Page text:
-A fun Sunday exercise. Never fear AVOW, AVER is simply going first. My dog first got the SCENT but that was a SMELL and Chanel got the SCENT
-Surprising (to me) source for the naming of the ship Bonhomme Richard
-Billy, DON’T BE A HERO
-OMENS and superstitions have no place in my psyche
-The “Thousand Yard STARE” can be a possible facial expression for someone who is severely distressed
-The two SAFES in my golf clubhouse got battered in a break in a few days ago but did not open
-You can REASON with a child all you want but sometimes it’s simply, “Because I said so!”
-D-O, what a fun Tom and Jerry (Art and Paul) link. You can really hear The Everly Brothers influence in their music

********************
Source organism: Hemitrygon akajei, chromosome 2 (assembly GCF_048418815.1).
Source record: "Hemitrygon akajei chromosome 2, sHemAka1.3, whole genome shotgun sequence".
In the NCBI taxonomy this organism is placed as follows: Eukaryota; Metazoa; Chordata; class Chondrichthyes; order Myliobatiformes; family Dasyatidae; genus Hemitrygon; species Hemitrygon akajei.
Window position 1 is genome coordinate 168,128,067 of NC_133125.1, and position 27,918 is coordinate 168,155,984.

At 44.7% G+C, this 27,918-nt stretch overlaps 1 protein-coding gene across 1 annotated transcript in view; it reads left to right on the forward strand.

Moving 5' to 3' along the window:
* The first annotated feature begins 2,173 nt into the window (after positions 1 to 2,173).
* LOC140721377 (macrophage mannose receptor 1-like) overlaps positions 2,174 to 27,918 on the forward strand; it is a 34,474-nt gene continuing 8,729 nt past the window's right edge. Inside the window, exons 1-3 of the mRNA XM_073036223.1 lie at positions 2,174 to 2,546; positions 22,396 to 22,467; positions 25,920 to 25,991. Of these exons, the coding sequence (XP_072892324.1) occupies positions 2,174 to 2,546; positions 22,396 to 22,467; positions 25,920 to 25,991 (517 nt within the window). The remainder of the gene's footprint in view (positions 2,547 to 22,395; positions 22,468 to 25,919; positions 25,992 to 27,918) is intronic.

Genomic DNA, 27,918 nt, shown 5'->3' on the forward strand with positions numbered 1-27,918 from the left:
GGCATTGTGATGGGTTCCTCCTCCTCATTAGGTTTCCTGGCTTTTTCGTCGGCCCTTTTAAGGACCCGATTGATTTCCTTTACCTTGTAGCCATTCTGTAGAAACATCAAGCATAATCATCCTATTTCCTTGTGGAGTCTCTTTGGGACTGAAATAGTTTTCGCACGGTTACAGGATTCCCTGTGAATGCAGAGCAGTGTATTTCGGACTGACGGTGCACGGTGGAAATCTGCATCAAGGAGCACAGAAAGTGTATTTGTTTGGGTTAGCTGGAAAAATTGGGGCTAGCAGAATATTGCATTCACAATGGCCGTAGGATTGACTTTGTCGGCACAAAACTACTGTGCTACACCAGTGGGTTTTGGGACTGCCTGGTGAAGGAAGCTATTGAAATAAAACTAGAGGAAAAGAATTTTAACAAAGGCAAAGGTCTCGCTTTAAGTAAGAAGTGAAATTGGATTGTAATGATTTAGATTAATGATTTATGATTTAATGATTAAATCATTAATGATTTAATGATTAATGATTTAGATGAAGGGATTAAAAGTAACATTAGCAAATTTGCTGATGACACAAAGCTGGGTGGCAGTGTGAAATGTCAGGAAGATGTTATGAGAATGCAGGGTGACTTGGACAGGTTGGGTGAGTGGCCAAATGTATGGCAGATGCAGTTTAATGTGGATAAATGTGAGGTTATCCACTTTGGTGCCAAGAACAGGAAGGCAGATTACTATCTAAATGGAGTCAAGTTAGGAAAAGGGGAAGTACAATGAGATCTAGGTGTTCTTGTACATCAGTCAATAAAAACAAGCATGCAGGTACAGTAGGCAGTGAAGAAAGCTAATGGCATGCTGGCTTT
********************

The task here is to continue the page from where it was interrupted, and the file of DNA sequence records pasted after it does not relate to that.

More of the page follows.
TTP said...




As with Barry, I was uncertain about L(y,i)LA LEE and GA(i,y)LY, but decided to go with the I because I know gaiety is spelled with an i.

Similar to Desper-otto, I first thought "Don't be" A fool, then jerk, then pita, and finally HERO after considering the down clues a little deeper.

Plenty of unknowns to slow me down, but perped them all in to finish in OK time.

CSO to Lucina at MESA and nearby PHOENIX !

Thank you, Pam, and thank you, C.C. !

Spitzboov said...

Good morning everyone.

Printed out the puzzle using C.C.'s link and did it at the kitchen lunch counter. I always enjoy Pam's puzzles, and wallowed in her nifty theme. BZ. Only flaw was I had (battery) 'posts' before coming here and seeing the error of my ways. Hey, beer comes out of a spout and EAR of wheat isn't in my fluency range. Gotta get used to HEYDAY; not hayday.
UKES - Yesterday at the farmers market there was a NY DMV license tag: UKLELE. (I think the state limits personal plates to 6 letters.)